WIHM: Jennifer Lesh Fleck: Combining rare talent with a rare disability.

Horror Tree
6 min readMar 26, 2024

Jennifer Lesh Fleck: Combining rare talent with a rare disability.

By Angelique Fawns

Jennifer Lesh Fleck is a horror and poetry author whose dark and imaginative musing are finding homes all over the short speculative writing world. We are in a writing group together called The Fireside Quills, and I recently published one of her stories in my anthology, Peculiar Pets: A Horror Lite Anthology, which you can check out here:


You can also find Fleck’s stories in The Arcanist, MetaStellar, Radon Journal, If There’s Anyone Left, and Cosmic Horror Monthly.

AF: How did you originally become interested in horror?

JLF: As a kid, I told stories to myself at night in an effort to cope with obsessive thoughts and insomnia. I had frequent nightmares; my sketchbooks were full of strange monsters. During sleepovers, my best friend would always ask me to tell her a story, and so we had these long, complicated sagas we’d return to over and over, some of them running for years. Wild, funny, fantastical characters and situations. Now, she’d usually fall asleep at some point and so I’d lose my audience, but it was a way to practice weaving an entertaining and satisfying story, figuring out how to successfully convey one’s inner world so another person might experience it, too.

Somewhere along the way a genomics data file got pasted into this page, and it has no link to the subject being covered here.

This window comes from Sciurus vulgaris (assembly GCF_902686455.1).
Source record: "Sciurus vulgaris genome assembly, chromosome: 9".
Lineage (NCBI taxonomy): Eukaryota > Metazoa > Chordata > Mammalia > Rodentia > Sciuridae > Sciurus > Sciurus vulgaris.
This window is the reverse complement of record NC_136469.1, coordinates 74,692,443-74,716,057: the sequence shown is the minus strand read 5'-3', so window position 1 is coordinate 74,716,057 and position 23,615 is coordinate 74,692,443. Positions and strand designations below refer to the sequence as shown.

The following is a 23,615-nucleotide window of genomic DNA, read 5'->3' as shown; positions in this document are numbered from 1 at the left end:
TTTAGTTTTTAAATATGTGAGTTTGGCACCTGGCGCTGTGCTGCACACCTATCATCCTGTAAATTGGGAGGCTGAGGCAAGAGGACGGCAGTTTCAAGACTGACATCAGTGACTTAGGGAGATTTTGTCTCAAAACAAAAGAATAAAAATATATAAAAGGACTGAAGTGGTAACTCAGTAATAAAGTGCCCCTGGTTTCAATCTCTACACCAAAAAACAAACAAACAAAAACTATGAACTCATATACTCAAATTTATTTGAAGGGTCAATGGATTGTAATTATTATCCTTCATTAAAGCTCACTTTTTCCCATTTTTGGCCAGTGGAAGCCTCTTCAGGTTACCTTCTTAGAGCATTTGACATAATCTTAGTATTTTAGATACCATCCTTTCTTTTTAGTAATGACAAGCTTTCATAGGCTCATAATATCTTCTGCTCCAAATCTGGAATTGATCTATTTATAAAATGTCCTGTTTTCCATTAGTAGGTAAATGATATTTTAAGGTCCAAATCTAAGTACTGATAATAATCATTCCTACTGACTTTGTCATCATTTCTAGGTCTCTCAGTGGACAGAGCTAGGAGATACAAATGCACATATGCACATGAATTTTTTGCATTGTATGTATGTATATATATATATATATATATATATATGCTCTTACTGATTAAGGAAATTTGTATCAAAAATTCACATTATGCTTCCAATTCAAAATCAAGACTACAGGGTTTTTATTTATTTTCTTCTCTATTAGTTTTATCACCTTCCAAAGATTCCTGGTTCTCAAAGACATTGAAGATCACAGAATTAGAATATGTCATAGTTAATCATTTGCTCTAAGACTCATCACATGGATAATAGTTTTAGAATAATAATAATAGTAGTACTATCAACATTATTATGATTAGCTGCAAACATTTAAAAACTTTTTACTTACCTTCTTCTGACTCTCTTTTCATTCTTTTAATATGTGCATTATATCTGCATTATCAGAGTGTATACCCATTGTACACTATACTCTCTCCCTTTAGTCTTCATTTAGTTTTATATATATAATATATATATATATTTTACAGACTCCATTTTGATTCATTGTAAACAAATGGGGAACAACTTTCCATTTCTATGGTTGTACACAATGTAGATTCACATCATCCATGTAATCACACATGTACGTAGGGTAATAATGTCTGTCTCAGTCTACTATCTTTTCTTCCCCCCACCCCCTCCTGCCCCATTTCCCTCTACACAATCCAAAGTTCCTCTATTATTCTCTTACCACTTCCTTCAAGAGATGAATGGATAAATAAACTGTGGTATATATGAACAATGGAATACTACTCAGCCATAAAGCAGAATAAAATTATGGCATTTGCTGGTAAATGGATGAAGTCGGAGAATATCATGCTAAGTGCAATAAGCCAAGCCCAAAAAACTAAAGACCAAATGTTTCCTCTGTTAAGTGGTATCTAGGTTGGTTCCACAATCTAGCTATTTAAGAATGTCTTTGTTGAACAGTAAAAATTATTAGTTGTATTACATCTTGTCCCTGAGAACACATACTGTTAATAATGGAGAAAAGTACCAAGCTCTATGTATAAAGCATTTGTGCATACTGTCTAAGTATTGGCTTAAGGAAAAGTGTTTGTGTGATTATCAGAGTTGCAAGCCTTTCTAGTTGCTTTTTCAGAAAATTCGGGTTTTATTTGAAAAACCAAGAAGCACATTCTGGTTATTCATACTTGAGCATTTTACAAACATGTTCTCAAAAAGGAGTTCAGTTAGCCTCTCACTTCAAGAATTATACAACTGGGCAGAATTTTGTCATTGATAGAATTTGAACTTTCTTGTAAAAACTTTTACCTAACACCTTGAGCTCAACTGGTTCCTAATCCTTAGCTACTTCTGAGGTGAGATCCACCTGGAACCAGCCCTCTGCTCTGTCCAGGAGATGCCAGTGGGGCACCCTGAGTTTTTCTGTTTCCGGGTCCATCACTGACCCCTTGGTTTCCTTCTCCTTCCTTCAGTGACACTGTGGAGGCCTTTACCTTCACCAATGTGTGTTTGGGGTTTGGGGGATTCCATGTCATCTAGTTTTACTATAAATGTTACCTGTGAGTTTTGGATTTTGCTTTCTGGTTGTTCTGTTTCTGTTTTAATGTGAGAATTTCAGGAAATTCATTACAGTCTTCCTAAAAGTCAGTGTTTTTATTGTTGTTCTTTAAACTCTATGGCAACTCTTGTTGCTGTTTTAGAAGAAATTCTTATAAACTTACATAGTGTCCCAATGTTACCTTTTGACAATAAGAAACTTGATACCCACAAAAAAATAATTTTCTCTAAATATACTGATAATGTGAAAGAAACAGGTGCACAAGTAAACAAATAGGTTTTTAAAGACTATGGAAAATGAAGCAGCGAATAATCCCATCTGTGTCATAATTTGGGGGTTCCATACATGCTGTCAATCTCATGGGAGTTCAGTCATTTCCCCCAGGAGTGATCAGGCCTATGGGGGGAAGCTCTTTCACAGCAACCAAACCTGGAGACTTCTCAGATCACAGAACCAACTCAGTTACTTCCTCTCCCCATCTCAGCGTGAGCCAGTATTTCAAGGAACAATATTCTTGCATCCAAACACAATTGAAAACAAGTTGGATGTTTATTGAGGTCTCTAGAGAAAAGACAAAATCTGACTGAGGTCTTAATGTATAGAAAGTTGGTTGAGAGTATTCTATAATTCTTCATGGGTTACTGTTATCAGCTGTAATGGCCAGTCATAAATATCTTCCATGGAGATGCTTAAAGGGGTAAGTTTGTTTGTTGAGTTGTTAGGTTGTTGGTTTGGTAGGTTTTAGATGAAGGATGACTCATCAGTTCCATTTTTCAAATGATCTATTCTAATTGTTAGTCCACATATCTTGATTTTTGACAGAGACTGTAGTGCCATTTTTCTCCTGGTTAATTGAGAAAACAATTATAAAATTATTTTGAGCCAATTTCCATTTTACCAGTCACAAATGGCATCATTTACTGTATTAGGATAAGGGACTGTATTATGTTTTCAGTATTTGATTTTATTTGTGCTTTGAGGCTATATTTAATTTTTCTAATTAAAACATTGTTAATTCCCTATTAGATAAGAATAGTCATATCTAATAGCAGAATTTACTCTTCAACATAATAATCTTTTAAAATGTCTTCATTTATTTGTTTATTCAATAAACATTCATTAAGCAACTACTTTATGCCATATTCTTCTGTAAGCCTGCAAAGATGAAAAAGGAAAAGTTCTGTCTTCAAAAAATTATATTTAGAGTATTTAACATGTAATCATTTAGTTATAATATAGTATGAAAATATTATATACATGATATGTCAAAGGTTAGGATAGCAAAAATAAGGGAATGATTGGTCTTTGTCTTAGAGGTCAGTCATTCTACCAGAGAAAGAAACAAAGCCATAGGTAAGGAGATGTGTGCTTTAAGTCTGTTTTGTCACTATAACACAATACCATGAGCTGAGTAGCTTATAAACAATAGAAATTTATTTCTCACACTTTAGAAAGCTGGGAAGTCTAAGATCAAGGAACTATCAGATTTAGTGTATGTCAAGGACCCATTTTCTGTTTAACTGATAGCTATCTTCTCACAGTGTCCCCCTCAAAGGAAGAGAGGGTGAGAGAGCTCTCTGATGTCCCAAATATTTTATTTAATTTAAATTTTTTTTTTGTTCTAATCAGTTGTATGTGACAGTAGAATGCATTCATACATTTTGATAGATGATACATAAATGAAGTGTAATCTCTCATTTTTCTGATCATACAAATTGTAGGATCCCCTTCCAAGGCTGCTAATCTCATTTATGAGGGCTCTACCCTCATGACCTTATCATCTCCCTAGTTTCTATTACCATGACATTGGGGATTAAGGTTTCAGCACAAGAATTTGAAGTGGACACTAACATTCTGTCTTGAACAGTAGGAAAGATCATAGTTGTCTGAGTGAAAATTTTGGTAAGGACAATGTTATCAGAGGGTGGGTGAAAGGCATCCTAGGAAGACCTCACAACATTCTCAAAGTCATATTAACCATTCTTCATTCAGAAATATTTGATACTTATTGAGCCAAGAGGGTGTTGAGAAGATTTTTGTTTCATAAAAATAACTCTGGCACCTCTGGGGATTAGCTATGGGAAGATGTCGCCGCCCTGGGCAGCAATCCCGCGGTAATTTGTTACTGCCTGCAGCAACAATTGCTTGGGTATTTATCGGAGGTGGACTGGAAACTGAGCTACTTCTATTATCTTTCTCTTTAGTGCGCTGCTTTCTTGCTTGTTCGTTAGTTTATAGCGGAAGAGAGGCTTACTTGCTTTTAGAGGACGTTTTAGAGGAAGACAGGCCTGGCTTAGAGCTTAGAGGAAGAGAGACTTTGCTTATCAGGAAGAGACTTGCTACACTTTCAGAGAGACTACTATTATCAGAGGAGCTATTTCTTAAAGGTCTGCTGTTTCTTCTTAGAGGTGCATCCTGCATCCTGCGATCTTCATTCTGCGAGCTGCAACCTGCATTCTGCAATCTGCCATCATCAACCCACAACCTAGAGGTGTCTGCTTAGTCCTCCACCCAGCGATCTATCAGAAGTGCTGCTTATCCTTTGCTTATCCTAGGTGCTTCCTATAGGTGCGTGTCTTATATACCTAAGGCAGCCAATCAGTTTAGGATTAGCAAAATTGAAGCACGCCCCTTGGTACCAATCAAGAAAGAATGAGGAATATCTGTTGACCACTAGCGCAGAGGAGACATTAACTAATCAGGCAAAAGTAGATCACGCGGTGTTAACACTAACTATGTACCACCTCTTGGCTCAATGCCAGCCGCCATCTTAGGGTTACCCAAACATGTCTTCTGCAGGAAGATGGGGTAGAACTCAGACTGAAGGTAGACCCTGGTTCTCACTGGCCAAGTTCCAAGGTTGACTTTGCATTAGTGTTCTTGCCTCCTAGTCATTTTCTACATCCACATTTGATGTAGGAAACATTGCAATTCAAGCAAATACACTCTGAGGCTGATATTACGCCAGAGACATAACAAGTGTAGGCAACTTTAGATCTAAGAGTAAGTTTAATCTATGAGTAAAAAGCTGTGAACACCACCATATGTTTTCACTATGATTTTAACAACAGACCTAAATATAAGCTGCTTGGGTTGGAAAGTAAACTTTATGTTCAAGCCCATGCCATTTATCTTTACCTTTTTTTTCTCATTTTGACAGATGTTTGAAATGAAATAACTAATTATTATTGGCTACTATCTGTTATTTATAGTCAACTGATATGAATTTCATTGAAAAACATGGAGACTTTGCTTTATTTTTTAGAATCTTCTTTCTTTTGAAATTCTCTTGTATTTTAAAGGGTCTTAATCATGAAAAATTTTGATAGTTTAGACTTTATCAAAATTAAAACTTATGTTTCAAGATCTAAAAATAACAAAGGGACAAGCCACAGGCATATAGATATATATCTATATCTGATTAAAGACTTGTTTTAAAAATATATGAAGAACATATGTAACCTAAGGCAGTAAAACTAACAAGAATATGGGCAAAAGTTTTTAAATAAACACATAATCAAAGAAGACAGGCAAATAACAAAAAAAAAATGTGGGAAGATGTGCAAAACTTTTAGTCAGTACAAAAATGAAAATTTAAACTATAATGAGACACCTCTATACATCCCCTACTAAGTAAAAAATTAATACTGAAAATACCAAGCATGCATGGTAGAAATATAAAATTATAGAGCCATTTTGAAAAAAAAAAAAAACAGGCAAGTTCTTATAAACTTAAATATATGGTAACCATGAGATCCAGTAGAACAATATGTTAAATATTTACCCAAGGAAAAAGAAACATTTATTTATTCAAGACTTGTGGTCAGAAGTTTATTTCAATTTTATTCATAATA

Another heavy influence would have to be annual The Twilight Zone New Year’s marathon; my family watched it without fail. The ironic twist in the tail of these stories appealed to me. Oh, and old cartoons, the stuff from the 1920s, 1930s, 1940s. A sophisticated adult subtext runs beneath them, but also…many of them are rather surreal and fabulist, even horrific.

AF: Who are your writing influences and what are your favorite horror novels?

JLF: Early on, rummaging in my mom’s and sister’s book stashes, it was Stephen King, Dean Koontz, VC Andrews, Richard Matheson, and Andrew Neiderman (who became VC Andrews’s ghostwriter after her death). The books by VC Andrews aren’t exactly age-appropriate, but the teenaged characters on the covers drew me in and I swiftly fell under their soapy Gothic spell. Teen years it became Shirley Jackson, Edgar Allan Poe, Joyce Carol Oates, Sylvia Plath, Anne Sexton, and Margaret Atwood. I listened to goth and new wave, started my first business and saved up to buy clothes from NaNa in Santa Monica, and was one of the first girls in our school to lace up a pair of Doc Martins (and was ridiculed, predictably enough). The music, in particular, had a dark poetic sensibility, a weirdness and an emotionality that spoke to me and left an indelible impression.